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1930-04 Battle Stories
1938-12-17 Det. Fiction
1930-06 Battle Stories
1943-Fall Air War
1931-02 Battle Stories
1950-12 Giant Western
1932-07 The Shadow
1951-02 Range Riders
1933-01-15 The Shadow
1951-03 Rio Kid Western
1934-07-01 The Shadow
1951-12 Masked Rider
1935-11 Modern Mechanix
1953 Ace Double Books
1938-12-01 The Shadow
1953 Popular Library






George Jerome Rozen was born October 16, 1895 in Chicago. His parents were Mary and Vaclav James Rozen, who had both immigrated in the 1860s from Bohemia (the Czech Republic). The father was a saloon keeper. There were six children in the family, including George's twin brother, Jerome. The twins were the youngest. The Rozen family lived at 1317 West 18th Street.

In 1899, the Rozens left the Chicago tenements and moved to Arizona for the health of their eldest son, James (16), who had contracted tuberculosis. They lived at 824 West Birch Avenue in Flagstaff. The father found work as a house carpenter for a building contractor. In 1902 brother James died from TB.

In 1910 the Rozens moved back to Chicago and lived at 1616 Washington Avenue. The father worked at a carpentry shop. The three older sisters worked as secretaries, and the 15 year old twins attended high school.

After the twins graduated high school in 1914 the Rozen family returned to Arizona, where the father found better opportunities to work as a house carpenter. George found work as a telegrapher at Western Union, while Jerome began to take classes from a local art teacher.

In 1918 during the Great War, George was drafted into the Army and was assigned to the Telegraphy Signal Corps, where he worked as an instructor, stationed at an Army training base in Michigan. During his induction he was recorded to be five-eight, slender build, with fair complexion, blue-grey eyes and reddish blonde hair.

After the war George Rozen was discharged as a Sergeant. He returned to his job at the Flagstaff Western Union and joined the National Guard. Meanwhile, his brother Jerome Rozen had decided to pursue a career in art and attended the Chicago Art Institute. Jerome graduated in 1923 and was hired as an art instructor at the school. When he began to earn good money as an illustrator, George decided to give up telegraphy and to instead follow in his brother's footsteps. He enrolled in the Chicago Art Institute, and even took one class that was taught by his brother.

While in art school George met his wife, Clara Ellen Mason. She was born on October 15, 1902 in Indiana. They married on December 19, 1927 and moved to New York City in 1930. They rented an apartment for $50 a month at 2725 Morris Avenue in the Bronx. They had no children.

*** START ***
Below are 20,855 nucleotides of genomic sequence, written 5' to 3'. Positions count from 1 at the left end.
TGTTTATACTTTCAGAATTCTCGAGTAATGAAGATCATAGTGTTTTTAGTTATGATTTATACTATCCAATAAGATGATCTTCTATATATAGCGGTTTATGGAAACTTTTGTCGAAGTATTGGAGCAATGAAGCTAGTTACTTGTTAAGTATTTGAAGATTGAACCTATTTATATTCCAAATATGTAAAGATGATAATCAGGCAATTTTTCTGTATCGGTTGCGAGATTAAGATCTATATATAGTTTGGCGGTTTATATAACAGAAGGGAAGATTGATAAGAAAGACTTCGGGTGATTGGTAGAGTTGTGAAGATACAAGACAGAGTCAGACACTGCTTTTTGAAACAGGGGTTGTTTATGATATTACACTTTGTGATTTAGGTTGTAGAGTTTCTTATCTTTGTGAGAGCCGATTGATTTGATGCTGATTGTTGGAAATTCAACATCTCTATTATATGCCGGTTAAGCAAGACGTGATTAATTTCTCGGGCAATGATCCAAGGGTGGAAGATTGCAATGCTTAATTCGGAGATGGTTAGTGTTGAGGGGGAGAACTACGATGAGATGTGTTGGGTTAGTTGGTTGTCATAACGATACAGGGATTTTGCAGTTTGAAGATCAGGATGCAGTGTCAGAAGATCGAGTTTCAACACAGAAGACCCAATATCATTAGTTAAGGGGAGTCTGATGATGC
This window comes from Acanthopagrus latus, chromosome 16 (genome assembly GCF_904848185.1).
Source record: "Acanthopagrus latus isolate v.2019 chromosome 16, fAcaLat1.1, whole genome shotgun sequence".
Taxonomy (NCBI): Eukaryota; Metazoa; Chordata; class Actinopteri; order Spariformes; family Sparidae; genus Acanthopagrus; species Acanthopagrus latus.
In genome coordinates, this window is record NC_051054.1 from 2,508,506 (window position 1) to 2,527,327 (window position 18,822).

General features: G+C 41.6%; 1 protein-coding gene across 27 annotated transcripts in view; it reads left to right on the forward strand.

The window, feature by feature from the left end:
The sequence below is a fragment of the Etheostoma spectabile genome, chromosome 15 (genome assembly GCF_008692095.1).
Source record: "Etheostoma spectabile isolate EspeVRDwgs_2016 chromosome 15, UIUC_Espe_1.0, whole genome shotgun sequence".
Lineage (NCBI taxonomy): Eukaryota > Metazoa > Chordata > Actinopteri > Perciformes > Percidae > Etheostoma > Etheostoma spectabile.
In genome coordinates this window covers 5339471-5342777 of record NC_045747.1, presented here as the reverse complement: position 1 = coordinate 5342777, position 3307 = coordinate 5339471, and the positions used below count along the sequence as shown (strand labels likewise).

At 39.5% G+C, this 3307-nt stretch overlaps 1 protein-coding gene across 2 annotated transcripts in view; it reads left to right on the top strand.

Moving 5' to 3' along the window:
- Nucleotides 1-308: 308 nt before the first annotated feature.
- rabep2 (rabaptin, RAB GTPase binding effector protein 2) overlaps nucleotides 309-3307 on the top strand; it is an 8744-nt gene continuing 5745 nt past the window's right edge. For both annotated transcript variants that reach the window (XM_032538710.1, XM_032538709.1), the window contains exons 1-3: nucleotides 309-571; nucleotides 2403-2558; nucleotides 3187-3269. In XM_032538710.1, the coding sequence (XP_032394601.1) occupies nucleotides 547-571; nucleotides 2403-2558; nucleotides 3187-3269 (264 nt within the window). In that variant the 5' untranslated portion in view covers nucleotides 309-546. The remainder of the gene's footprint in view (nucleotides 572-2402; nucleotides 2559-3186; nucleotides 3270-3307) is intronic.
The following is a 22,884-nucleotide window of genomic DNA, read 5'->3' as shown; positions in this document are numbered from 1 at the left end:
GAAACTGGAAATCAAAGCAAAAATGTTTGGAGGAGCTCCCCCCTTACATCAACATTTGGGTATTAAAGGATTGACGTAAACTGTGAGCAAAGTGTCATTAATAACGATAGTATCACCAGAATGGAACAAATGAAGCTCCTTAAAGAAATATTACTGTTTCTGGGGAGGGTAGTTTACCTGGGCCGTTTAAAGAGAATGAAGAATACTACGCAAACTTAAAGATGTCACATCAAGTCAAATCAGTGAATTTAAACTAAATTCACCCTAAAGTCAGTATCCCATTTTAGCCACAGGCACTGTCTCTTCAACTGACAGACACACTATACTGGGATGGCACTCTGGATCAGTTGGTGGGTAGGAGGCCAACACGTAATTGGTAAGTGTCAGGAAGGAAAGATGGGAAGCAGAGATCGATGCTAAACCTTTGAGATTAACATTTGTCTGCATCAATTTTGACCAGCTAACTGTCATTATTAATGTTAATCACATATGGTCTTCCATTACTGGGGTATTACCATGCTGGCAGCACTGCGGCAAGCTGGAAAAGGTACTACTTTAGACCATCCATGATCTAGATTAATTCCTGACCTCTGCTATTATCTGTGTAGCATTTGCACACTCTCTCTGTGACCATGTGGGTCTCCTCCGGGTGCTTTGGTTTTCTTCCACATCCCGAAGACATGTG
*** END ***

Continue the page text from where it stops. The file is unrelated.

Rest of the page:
His first published assignments were covers and interior pen & ink story illustrations for Fawcett magazines, Battle Stories, Triple-X Magazine, and Modern Mechanix. He was soon painting covers for College Stories, The Popular, Top-Notch, War Birds, Wild West Weekly, and Western Romances.

In 1931 he suddenly replaced his brother Jerome as the cover artist for Street & Smith's The Shadow Magazine. George Rozen became The Shadow's most renowned cover artist, while his brother branched out into the more prestigious fields of advertising and slick magazines. During the Great Depression George Rozen was content to work for pulp magazines, such as War Aces, War Stories, Western Aces, Western Trails, Doctor Yen Sin, Phantom Detective, Popular Detective, Thrilling Adventures, Thrilling Ranch Stories, and The Shadow, which became the world's top selling pulp magazine with two-hundred-and-fifty-thousand bi-weekly sales.

By 1938 George Rozen was prosperous enough to leave NYC and move to East Williston, NY, on Long Island, where they happened to live on 10 Shadow Lane. The artist worked from a home studio located on the second floor.

On April 23, 1938 a traffic accident killed Jerome Rozen's wife and left Jerome in the hospital for ten months. During the recuperation, his two children, Helen (13) and Jerome (10), lived with George and Ellen on Long Island, until their father's recovery permitted him to resume parental responsibilities.

During the Second World War George Rozen was too old for military service, but he remained busy producing pulp covers, such as Argosy, Army-Navy Flying Stories, Captain Future, Giant Western, Masked Rider, Mystery Magazine, The Rio Kid, Range Rider, Six-Gun Western, Ten Detective Aces, 10-Story Detective, Thrilling Adventures,Thrilling Western, Western Aces, West, and Wings.

After the war his illustrations appeared regularly on paperbacks from Popular Library and Ace Double Books.

In 1954 at age 59 he retired from freelance illustration and moved to Willowtree, Arizona, a small town near his boyhood home in Flagstaff.

On November 5, 1958 his wife, Clara Ellen (Mason) Rozen, died at the age of fifty-six in Arizona.

Because of his military record as an instructor and a member of the National Guard, George Rozen applied for a job teaching art at Veterans Affairs. His application was accepted, but he instead of a local job, he was assigned to teach art classes at Wright-Patterson Air Force Base in Ohio, so at the age of sixty-three, he left Arizona and moved to 3015 East 5th Street in Dayton, Ohio, where he taught art classes for ten years, until his retirement at age seventy-three in 1968.

George Rozen died at age seventy-seven on July 14, 1973, while recovering from arterial surgery at a hospital in Dayton, Ohio.

                               © David Saunders 2009

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